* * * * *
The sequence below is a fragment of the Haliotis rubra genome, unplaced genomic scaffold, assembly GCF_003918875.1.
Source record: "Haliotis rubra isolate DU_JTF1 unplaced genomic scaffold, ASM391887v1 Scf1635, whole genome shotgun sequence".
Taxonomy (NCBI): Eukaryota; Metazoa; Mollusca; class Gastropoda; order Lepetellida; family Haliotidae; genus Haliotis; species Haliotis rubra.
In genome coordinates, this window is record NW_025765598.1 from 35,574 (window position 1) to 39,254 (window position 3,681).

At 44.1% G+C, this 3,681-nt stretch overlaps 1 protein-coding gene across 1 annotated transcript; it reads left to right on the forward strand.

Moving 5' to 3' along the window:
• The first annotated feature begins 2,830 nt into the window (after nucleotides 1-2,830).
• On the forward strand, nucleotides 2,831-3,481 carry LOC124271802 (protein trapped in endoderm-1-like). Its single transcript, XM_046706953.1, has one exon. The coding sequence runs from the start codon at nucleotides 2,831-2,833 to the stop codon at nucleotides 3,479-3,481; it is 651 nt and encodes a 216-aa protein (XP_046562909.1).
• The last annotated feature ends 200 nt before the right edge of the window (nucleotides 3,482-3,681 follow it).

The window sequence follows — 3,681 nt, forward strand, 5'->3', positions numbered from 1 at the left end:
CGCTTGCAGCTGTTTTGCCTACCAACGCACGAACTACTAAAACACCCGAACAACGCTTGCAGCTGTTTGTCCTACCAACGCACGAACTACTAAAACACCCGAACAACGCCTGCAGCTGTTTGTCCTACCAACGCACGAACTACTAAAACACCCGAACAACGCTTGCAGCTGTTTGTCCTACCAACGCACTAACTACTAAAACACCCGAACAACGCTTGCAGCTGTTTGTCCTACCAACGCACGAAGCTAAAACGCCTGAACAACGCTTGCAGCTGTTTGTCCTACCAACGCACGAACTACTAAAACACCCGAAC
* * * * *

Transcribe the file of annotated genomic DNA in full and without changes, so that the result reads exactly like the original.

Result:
The sequence below is a fragment of the Haliotis rubra genome, unplaced genomic scaffold, assembly GCF_003918875.1.
Source record: "Haliotis rubra isolate DU_JTF1 unplaced genomic scaffold, ASM391887v1 Scf1635, whole genome shotgun sequence".
Taxonomy (NCBI): Eukaryota; Metazoa; Mollusca; class Gastropoda; order Lepetellida; family Haliotidae; genus Haliotis; species Haliotis rubra.
In genome coordinates, this window is record NW_025765598.1 from 35,574 (window position 1) to 39,254 (window position 3,681).

At 44.1% G+C, this 3,681-nt stretch overlaps 1 protein-coding gene across 1 annotated transcript; it reads left to right on the forward strand.

Moving 5' to 3' along the window:
• The first annotated feature begins 2,830 nt into the window (after nucleotides 1-2,830).
• On the forward strand, nucleotides 2,831-3,481 carry LOC124271802 (protein trapped in endoderm-1-like). Its single transcript, XM_046706953.1, has one exon. The coding sequence runs from the start codon at nucleotides 2,831-2,833 to the stop codon at nucleotides 3,479-3,481; it is 651 nt and encodes a 216-aa protein (XP_046562909.1).
• The last annotated feature ends 200 nt before the right edge of the window (nucleotides 3,482-3,681 follow it).

The window sequence follows — 3,681 nt, forward strand, 5'->3', positions numbered from 1 at the left end:
CGCTTGCAGCTGTTTTGCCTACCAACGCACGAACTACTAAAACACCCGAACAACGCTTGCAGCTGTTTGTCCTACCAACGCACGAACTACTAAAACACCCGAACAACGCCTGCAGCTGTTTGTCCTACCAACGCACGAACTACTAAAACACCCGAACAACGCTTGCAGCTGTTTGTCCTACCAACGCACTAACTACTAAAACACCCGAACAACGCTTGCAGCTGTTTGTCCTACCAACGCACGAAGCTAAAACGCCTGAACAACGCTTGCAGCTGTTTGTCCTACCAACGCACGAACTACTAAAACACCCGAAC